Try to find someone within your 1st degree connections, but 2nd and 3rd degree connections would be your next priority.

5. Associations & Groups

 

Another option for finding a photographer is a bit more personal: associations and groups. Some in particular that are relevant in the Fraser Valley:

  • The Greater Vancouver Home Builder’s Association (GVHBA)
  • The National Kitchen Bath Association (NKBA)
  • Canadian Home Builder’s Association (CHBA)
  • Interior Designers Of Canada (IDC)
  • Your local Chamber Of Commerce.

There’s usually a directory online, but if there isn’t you can call the association and request their directory book. They also provide their directories at any home or building trade shows such as Buildex, The Vancouver Home Show, etc.

Pre-vetting Photographers

 

You’ve done some homework and have made a list of 2 or 3 of your top choices. The next step is to dig a bit deeper and check out their online presence. Here’s some criteria to start with.

  • Does their portfolio show similar projects?
  • Are the images high quality?
  • Do they have many positive reviews? What do the reviews say?
  • What about testimonials on their website?
  • How do they communicate on the website? The way they communicate is indicative of how they might communicate during the job.
  • Check their social media profiles: Facebook, Houzz, LinkedIn, Instagram, etc. Is their message consistent with your beliefs and ideals?
  • Are they specialized in architectural photography? If you’re trying to get houses photographed, make sure that you don’t hire a photographer who specializes in weddings.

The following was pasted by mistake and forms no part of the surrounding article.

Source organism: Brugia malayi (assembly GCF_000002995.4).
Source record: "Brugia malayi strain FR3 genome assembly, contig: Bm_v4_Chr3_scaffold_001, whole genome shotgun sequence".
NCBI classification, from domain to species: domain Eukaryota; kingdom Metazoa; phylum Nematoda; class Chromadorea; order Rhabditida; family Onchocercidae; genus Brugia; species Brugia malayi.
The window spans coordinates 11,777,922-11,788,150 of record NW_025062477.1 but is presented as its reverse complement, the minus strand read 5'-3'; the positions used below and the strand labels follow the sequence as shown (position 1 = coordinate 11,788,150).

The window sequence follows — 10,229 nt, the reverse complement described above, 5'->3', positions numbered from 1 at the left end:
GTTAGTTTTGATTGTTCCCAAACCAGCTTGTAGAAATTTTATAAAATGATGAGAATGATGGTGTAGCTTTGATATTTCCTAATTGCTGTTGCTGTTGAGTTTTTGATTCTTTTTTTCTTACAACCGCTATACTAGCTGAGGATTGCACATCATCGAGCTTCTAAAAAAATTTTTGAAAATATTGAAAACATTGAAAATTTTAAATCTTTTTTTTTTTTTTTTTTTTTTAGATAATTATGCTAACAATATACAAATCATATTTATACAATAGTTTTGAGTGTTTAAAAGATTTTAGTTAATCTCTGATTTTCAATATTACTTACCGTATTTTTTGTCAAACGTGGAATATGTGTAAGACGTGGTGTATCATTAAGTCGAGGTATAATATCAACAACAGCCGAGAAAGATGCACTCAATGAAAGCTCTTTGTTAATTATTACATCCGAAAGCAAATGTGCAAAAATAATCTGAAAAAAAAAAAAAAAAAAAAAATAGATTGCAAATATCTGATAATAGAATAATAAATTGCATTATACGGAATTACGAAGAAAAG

Most importantly, what is your gut telling you? That gut feeling is your emotional reaction to all of the facts plus your preferences, it’s a combination of logic and emotion.

 

Your next step is to pick up the phone and make a call, or send an email.

Make The Call – 8 Questions To Vet Your Potential Photographer, and Stump The Amateurs

 

Your best shot at finding out if a photographer is a fit is to call them. Email is non-committal but can slow down the process. There’s nothing like a phone call to get more of that gut feeling about someone.

 

Nevertheless, whether you call or email, ask these questions to make sure you get the best photographer for the job.

Let’s explore these questions in detail

 

1. How much experience do you have specifically with architectural photography?

 

This is your most important qualifying question.

 

If the photographer is mainly shooting weddings, sports, food, or other niches, they are unlikely to be familiar with what’s required to shoot in an architectural style. There’s a specialized way in which to shoot architecture, and if they aren’t specifically trained in it, they won’t have the:

  • compositional rules and techniques
  • specialized equipment
  • lighting knowledge